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Event Transcript

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Dean Reuter:   Welcome to Teleforum, a podcast of The Federalist Society's practice groups. I’m Dean Reuter, Vice President, General Counsel, and Director of Practice Groups at The Federalist Society. For exclusive access to live recordings of practice group teleforum calls, become a Federalist Society member today at fedsoc.org.

 

 

Greg Walsh:  Welcome to The Federalist Society’s Teleforum conference call. This afternoon’s topic is titled, “Courthouse Steps Oral Argument: Trump v. Mazars USA and Trump v. Vance.” My name is Greg Walsh, and I’m Assistant Director of Practice Groups at The Federalist Society.

 

As always, please note that all expressions of opinion are those of the expert on today’s call.

 

Today we are fortunate to have with us Mr. Devin Watkins, an attorney at the Competitive Enterprise Institute. He previously worked at Cato as a legal associate and interned at the Institute for Justice. At the Cato Institute, Watkins worked on a variety of Supreme Court cases, and one of the briefs he worked on was cited by The Court. His op-eds have appeared in National Review, The Hill, Time, and The Federalist among others. After our speaker gives his opening remarks, we will go to Q&A. Thank you for sharing with us today. Mr. Watkins, the floor is yours.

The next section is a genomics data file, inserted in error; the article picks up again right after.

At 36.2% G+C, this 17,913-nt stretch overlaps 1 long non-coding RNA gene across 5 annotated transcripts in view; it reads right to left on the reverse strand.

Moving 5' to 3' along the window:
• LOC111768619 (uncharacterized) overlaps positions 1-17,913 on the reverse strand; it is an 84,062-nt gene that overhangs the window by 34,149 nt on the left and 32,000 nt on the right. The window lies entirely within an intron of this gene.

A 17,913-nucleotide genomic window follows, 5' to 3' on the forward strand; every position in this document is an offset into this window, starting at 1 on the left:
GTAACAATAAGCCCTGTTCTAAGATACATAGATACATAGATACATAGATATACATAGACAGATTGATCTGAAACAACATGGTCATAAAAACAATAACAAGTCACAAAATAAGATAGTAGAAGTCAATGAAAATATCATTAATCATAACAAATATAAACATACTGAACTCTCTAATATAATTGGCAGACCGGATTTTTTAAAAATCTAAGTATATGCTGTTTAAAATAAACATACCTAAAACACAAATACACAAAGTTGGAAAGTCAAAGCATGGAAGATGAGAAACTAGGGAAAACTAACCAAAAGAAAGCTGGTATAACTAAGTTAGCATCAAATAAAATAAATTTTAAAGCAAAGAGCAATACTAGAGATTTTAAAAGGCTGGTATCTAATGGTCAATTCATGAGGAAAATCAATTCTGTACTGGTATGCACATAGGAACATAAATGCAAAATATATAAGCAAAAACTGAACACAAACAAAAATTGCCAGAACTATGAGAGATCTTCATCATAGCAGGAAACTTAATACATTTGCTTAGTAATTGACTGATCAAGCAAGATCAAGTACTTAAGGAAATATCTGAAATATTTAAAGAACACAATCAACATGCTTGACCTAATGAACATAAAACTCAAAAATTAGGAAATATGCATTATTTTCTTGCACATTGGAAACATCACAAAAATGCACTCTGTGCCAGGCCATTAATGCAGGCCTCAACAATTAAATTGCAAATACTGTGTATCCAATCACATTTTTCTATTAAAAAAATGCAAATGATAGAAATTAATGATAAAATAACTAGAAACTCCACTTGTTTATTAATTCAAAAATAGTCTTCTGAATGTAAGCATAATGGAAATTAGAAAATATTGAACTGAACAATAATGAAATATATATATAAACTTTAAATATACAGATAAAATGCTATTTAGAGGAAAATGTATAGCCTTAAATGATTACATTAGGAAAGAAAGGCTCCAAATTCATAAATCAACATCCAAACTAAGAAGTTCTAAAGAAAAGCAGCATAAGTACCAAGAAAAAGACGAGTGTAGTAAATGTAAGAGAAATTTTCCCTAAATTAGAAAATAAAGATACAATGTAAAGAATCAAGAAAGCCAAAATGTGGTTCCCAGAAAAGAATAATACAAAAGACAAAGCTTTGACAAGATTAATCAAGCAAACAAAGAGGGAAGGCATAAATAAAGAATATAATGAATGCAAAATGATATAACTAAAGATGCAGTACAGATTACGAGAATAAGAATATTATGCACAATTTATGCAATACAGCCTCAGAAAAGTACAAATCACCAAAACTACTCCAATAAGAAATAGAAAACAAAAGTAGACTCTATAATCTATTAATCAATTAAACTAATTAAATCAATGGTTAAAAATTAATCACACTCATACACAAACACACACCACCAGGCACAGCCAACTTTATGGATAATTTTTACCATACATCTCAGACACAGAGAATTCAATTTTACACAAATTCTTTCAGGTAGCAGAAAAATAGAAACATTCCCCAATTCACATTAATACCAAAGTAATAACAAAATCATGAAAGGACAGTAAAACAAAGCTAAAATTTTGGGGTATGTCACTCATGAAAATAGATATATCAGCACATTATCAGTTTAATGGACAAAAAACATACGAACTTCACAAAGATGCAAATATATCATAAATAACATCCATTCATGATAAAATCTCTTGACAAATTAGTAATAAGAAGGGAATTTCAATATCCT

Devin Watkins:  I’m glad to be here. In talking about the oral arguments, I want to start with one thing. I’m not a mind reader. I don’t know how the justices will decide the case. That said, the questions of the justices sometimes provide clues as how they’re likely to vote or what direction they tend to be heading. Sometimes we think they’re going one way and they end up going another way. Nothing that was said today—they could have been acting, for instance, as devil’s advocate and arguing something that they even themselves don’t believe. We don’t know for certain how the Court is going to go till we see the final decision.